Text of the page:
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No "paradise" in the Greek text of Luke 23:43?


Rob Bowman

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The worst case that can be made here is that Joseph missspoke, that he should have said the word "paradise" as referenced was "a modern concept" rather than a "modern word".

Isn't it interesting to note that our friend from the I.R.R. (also known as IRReligious) is LITERALLY trying to make Joseph an "offender for a word"?

Perhaps Dan Peterson should sue for copyright infringement?

I could not agree more.

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Three short sentences (Luke 23:34, 43, 46) constitute "chatting away on the cross like he's at a picnic"?

It's the tone of Luke's additions:

"Father, forgive them; for they know not what they do."

"Verily I say unto thee, To day shalt thou be with me in paradise."

"Father, into thy hands I commend my spirit"

There's nothing but peace and serenity here.

And did you miss Mark 15:34 (which reports a statement by Jesus prior to his final cry, v. 37)?

No, that's what I was referring to. "My God, my God, why hast thou forsaken me?" sounds like a cry of agony to me. Verse 37 may be another (unintelligible) cry or just a retelling of this one.

How can he commend his soul to someone who's just forsaken him? It's a total clash. There's no sensible way to merge the two stories. You have to pick one or the other.

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It's the tone of Luke's additions:

"Father, forgive them; for they know not what they do."

"Verily I say unto thee, To day shalt thou be with me in paradise."

"Father, into thy hands I commend my spirit"

There's nothing but peace and serenity here.

No, that's what I was referring to. "My God, my God, why hast thou forsaken me?" sounds like a cry of agony to me. Verse 37 may be another (unintelligible) cry or just a retelling of this one.

How can he commend his soul to someone who's just forsaken him? It's a total clash. There's no sensible way to merge the two stories. You have to pick one or the other.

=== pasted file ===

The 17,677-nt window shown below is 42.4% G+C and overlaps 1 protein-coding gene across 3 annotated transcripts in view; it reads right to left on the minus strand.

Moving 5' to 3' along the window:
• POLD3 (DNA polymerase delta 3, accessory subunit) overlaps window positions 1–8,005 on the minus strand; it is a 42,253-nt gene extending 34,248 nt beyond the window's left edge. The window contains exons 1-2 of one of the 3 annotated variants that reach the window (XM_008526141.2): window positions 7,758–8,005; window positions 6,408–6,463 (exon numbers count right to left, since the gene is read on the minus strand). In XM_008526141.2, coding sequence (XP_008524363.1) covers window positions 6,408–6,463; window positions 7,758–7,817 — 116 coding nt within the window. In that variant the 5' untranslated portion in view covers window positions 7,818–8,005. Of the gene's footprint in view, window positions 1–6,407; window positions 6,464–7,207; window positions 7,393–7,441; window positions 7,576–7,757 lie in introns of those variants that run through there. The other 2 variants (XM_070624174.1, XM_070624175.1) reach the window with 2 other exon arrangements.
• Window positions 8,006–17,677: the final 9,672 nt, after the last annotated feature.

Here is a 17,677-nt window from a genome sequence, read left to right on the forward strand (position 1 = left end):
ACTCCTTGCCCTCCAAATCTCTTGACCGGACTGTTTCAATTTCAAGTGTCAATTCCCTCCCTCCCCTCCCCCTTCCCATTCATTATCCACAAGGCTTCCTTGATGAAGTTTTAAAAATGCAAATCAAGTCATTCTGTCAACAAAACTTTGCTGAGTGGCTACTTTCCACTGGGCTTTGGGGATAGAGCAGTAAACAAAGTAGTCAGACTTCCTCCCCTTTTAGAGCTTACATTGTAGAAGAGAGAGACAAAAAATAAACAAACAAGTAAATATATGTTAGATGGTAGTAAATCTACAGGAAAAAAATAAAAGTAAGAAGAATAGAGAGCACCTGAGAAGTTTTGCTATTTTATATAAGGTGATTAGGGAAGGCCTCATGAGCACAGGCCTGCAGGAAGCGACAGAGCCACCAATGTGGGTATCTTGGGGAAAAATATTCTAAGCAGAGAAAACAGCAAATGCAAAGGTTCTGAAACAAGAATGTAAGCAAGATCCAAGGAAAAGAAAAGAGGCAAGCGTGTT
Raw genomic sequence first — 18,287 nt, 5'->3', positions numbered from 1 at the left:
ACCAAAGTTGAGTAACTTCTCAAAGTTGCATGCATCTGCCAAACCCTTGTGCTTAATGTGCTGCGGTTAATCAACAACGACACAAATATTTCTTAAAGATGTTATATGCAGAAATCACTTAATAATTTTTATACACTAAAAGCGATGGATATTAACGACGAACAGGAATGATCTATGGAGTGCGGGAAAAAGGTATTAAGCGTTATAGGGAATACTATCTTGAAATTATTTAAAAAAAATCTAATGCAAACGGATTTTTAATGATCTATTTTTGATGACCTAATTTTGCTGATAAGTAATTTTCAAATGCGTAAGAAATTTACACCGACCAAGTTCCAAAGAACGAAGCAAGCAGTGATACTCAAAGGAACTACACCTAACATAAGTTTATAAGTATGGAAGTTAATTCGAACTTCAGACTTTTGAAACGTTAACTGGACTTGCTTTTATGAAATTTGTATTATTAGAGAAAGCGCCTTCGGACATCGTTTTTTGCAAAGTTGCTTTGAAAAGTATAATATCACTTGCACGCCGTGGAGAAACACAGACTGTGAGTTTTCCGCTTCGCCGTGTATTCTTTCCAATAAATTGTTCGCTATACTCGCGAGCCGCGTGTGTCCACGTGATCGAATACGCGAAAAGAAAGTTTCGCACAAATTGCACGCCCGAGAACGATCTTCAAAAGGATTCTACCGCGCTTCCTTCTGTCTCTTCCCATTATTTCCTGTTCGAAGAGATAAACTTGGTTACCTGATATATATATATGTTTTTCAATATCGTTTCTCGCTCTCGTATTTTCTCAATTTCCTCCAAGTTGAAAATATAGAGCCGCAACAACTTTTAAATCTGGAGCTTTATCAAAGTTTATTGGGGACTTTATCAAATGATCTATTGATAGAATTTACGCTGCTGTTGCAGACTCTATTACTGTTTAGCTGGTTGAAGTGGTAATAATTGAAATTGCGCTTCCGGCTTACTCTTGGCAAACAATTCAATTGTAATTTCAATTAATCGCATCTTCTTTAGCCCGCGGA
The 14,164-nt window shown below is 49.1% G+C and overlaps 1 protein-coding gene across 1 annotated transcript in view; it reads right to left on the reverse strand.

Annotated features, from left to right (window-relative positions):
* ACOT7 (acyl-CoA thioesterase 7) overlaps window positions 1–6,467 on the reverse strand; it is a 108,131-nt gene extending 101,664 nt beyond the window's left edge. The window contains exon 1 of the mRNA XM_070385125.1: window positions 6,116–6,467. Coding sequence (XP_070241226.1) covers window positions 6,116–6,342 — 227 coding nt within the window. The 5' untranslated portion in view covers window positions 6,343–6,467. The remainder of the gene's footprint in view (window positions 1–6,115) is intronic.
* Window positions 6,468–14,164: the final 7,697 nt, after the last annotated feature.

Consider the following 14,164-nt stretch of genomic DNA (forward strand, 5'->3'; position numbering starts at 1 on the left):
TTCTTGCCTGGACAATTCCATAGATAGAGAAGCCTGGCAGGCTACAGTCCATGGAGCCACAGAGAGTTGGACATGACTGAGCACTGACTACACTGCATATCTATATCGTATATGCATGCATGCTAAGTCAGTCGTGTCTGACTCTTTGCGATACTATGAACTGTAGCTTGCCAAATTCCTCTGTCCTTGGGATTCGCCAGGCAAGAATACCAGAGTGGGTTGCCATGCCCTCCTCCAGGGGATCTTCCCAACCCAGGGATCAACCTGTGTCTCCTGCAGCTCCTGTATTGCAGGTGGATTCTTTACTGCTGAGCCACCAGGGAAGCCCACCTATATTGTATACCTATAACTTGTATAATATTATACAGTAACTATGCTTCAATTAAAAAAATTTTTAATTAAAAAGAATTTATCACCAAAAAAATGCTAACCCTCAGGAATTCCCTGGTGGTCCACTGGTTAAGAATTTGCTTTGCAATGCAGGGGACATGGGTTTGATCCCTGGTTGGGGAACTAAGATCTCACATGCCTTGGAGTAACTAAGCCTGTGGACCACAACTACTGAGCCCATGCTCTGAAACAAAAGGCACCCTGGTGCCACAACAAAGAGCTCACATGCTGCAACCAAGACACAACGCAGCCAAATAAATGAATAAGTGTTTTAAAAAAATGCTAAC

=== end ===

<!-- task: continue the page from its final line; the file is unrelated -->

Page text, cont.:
I think these verses could be used against the nicean creeds. I should start a new thread as to not derail this one.

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Jesus didn't speak Greek.

Sure he did.

Matthew 16:18

???? ?? ??? ???? ??? ?? ?? ??????, ??? ??? ????? ?? ????? ?????????? ??? ??? ?????????, ??? ????? ?|??? ?? ????????????? ?????.

And I say also unto thee, That thou art Peter, and upon this rock I will build my church; and the gates of hell shall not prevail against it.

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Sure he did.

Matthew 16:18

???? ?? ??? ???? ??? ?? ?? ??????, ??? ??? ????? ?? ????? ?????????? ??? ??? ?????????, ??? ????? ?|??? ?? ????????????? ?????.

And I say also unto thee, That thou art Peter, and upon this rock I will build my church; and the gates of hell shall not prevail against it.

Ok.

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Ok.

Well actually it depends on what you think he was trying to say. In Aramaic he may have just said, "you are Kepha, and on this kepha", since the name he gave Simon, "Cephas", means "rock". You can't use "petra" for a man's name in Koine Greek because it's feminine, so you pick up the "pebble" vs. "boulder" subtlety, which has caused raging wars between Catholics and Protestants for all these centuries.

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In 1843, Joseph Smith made the following remarks about Luke 23:43:

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Nathair,

Let's get something straight here. Are you claiming that Elisha acted wrongly?

If we grant that this may be an example of Brother Joseph's hubris, will you grant that this does not disqualify him from being the Lord's anointed Prophet any more than Elisha's siccing a bear on some kids for mocking his baldness disqualifies him from the same position?

Yours under the standardized oaks,

Nathair /|\

No; but Jonah did, Samson did, Solomon did, Peter did, Moses did . . .

And what is your answer to that?

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Mola,

Would you also agree with me (assuming I am correct about Joseph getting the point at issue wrong) that it was rather arrogant for him to criticize the translators and modern scholars of his day, when clearly it was Joseph who did not know what he was talking about?